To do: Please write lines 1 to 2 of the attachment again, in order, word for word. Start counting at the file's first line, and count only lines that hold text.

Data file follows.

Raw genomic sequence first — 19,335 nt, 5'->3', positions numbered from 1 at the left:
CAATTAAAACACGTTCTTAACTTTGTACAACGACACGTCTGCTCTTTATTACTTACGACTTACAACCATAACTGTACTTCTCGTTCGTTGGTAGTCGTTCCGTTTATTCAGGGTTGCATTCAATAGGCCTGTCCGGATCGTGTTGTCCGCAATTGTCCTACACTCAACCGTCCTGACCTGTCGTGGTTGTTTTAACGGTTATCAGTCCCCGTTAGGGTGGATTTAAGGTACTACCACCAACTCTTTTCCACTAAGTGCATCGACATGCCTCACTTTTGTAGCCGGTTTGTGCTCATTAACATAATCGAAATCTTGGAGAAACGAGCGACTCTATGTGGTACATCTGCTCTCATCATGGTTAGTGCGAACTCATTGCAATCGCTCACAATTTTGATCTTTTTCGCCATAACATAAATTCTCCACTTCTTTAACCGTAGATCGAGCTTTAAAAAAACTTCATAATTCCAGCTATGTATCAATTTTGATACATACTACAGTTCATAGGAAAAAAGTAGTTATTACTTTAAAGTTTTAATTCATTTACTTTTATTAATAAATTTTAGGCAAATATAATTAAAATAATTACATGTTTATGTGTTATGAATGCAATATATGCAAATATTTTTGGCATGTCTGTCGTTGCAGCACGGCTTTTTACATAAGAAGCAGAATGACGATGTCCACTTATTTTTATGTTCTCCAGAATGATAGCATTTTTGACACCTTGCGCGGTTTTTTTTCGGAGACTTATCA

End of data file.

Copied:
Raw genomic sequence first — 19,335 nt, 5'->3', positions numbered from 1 at the left:
CAATTAAAACACGTTCTTAACTTTGTACAACGACACGTCTGCTCTTTATTACTTACGACTTACAACCATAACTGTACTTCTCGTTCGTTGGTAGTCGTTCCGTTTATTCAGGGTTGCATTCAATAGGCCTGTCCGGATCGTGTTGTCCGCAATTGTCCTACACTCAACCGTCCTGACCTGTCGTGGTTGTTTTAACGGTTATCAGTCCCCGTTAGGGTGGATTTAAGGTACTACCACCAACTCTTTTCCACTAAGTGCATCGACATGCCTCACTTTTGTAGCCGGTTTGTGCTCATTAACATAATCGAAATCTTGGAGAAACGAGCGACTCTATGTGGTACATCTGCTCTCATCATGGTTAGTGCGAACTCATTGCAATCGCTCACAATTTTGATCTTTTTCGCCATAACATAAATTCTCCACTTCTTTAACCGTAGATCGAGCTTTAAAAAAACTTCATAATTCCAGCTATGTATCAATTTTGATACATACTACAGTTCATAGGAAAAAAGTAGTTATTACTTTAAAGTTTTAATTCATTTACTTTTATTAATAAATTTTAGGCAAATATAATTAAAATAATTACATGTTTATGTGTTATGAATGCAATATATGCAAATATTTTTGGCATGTCTGTCGTTGCAGCACGGCTTTTTACATAAGAAGCAGAATGACGATGTCCACTTATTTTTATGTTCTCCAGAATGATAGCATTTTTGACACCTTGCGCGGTTTTTTTTCGGAGACTTATCA